The demographic decline new emergency, in Palermo National Congress

The large-scale protection of fertility requires an integrated strategy, to counter in the short, medium and long term the emergency of the birth rate that sees Italy lagging behind among Western countries. It is a 360-degree analysis that will be conducted during the Cecos Italia National Congress “Fertility care: prevention, donation, preservation”, Congress to be held in Palermo on 19 and 20 November at the NH Hotel. “We have invited prestigious experts for a meeting that, taking up the ranks of the history of the Association, aims to look to the future”, underlines the national President of Cecos Italia Adolfo Allegra, a distinguished gynecologist from Palermo.

In fact, Cecosa Italia was born in 1984 as an association of Centers which, “in a time without norms”, were already carrying out cryopreservation of donated spermatozoa for the execution of heterologous techniques, while respecting a self-regulatory code. There are many known and lesser known causes that undermine fertility, affecting both a social macro dimension and the microcosm of the couple and individuals. On the one hand, the changing social needs push to postpone parenting projects, on the other hand lifestyles and environmental risks compromise the reproductive capacity. The decline in births now represents a real, new, great problem in our country which is already appreciable in terms of demographic development.

“The phenomenon of the” Baby sboom “- as, paraphrasing and reversing what happened in the 60s, Allegra highlights – in Italy is sadly on the rise. The latest data on births show a constant decrease in new born. Even if 2021 does not it is still concluded, it is clear that our country has been experiencing structural malaise for years, which can make us talk about an emergency birth “. The belief that the decrease in the birth rate recorded in recent years in our country has well-defined causes, difficult to resolve and destined, in the near future, to worsen the situation more and more is increasingly credited.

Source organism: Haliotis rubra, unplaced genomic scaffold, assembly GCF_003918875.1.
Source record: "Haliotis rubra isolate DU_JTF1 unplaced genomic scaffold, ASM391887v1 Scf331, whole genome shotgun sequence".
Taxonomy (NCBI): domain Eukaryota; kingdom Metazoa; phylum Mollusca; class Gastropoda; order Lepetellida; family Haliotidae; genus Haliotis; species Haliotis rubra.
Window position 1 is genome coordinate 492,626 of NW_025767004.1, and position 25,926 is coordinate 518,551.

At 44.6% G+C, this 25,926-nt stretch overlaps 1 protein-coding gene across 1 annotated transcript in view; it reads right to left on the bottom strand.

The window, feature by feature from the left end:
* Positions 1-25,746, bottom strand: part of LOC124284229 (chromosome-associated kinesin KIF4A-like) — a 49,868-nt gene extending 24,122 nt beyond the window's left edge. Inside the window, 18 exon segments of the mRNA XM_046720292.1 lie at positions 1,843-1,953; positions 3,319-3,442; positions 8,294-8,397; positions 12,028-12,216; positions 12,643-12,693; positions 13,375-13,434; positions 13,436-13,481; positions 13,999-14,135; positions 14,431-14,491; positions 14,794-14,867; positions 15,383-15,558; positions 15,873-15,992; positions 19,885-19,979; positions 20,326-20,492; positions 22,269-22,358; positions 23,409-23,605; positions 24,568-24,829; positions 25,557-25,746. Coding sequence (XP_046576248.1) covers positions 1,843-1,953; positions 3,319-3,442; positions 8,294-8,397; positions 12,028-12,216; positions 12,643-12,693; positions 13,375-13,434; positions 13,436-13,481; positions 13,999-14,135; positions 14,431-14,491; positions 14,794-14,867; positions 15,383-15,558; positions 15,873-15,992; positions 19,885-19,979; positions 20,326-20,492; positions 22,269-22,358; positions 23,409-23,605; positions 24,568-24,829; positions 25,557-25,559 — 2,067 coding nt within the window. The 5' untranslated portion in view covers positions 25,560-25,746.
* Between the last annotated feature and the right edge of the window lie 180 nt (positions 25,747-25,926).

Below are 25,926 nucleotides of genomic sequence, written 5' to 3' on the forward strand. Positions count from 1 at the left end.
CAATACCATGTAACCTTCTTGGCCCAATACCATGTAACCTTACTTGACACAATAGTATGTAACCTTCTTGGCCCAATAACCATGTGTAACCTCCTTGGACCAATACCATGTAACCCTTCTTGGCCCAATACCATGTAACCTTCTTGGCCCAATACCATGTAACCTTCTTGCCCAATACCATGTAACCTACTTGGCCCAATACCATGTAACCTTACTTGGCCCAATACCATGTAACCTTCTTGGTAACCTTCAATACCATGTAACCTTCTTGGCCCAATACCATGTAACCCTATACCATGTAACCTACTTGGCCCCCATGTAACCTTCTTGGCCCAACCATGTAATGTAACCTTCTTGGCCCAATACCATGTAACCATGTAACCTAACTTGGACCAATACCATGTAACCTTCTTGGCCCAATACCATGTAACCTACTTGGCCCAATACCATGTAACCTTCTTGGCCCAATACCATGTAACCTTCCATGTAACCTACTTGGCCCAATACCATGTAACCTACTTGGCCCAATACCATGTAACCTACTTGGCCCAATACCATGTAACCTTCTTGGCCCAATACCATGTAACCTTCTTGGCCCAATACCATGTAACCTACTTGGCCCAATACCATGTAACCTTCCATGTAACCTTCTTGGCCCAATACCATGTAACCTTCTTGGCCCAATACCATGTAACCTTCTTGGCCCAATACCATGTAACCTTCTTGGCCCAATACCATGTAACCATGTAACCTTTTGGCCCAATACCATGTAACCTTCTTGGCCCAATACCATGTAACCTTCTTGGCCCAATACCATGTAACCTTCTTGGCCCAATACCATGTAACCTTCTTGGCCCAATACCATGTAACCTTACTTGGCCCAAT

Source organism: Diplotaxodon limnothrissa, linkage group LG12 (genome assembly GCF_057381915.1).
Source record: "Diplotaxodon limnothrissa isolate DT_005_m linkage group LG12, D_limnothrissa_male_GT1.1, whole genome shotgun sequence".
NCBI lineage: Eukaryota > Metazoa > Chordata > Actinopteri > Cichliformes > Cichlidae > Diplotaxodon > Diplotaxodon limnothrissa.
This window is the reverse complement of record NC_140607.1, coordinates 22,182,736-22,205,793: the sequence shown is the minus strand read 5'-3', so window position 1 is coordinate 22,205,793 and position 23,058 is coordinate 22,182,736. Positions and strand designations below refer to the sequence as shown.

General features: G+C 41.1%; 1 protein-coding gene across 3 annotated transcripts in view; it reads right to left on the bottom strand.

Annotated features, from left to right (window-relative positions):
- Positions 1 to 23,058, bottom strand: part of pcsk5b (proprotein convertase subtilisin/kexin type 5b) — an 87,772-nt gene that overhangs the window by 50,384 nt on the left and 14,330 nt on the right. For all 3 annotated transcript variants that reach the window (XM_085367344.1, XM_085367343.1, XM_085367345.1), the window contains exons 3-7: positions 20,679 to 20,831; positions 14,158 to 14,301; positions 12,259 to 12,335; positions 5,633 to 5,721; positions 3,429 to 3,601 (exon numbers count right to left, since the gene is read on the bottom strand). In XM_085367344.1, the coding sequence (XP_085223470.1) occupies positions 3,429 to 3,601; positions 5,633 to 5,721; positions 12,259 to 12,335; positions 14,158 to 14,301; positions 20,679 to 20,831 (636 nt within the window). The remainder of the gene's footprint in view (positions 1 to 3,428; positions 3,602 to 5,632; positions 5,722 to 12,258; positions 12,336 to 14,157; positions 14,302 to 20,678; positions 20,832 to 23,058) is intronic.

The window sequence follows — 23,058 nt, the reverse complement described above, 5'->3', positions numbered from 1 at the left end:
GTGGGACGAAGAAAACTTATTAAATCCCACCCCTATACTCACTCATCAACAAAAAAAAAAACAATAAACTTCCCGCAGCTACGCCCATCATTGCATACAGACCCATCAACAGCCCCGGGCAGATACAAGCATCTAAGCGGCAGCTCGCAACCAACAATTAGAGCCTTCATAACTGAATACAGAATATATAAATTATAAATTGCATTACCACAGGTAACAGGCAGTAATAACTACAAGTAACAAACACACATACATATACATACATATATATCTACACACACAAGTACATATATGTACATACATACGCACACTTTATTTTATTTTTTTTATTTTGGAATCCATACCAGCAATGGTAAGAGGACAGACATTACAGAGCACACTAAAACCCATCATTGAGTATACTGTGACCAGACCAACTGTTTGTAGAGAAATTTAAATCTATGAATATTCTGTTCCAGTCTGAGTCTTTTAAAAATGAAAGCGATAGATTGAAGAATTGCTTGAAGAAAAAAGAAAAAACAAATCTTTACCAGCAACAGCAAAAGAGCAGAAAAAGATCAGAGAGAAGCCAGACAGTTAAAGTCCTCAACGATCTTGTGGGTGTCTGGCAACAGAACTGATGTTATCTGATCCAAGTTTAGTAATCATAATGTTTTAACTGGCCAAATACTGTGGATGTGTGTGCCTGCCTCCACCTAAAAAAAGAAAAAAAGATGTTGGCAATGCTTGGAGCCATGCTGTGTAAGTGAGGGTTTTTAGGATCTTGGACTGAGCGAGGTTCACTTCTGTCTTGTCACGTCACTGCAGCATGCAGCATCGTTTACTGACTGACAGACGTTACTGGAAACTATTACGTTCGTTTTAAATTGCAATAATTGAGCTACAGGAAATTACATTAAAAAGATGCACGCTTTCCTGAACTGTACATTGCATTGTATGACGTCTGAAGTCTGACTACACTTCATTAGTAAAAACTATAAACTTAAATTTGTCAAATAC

“In 2019 – continues Allegra – the number of births per woman was 1.27 when only in 2008 it was 1.45. Italy is also the country of Europe with the most advanced average age of women at first birth. (32.2 years). In 2019 in our country the deceased were 33.8% more than the new born! So – underlines Adolfo Allegra – there is a lot to do; first of all we need to prevent infertility by promoting culture of “childbearing”. In fact, after the age of 35, it becomes more and more difficult for a woman to conceive spontaneously. The dramatic demographic decline and the postponement of the average age of first conception mentioned above, give the prevention of infertility an increasingly role important. And if fertility has a time, it’s time to think about fertility. Fertility is good, let’s take care of it. “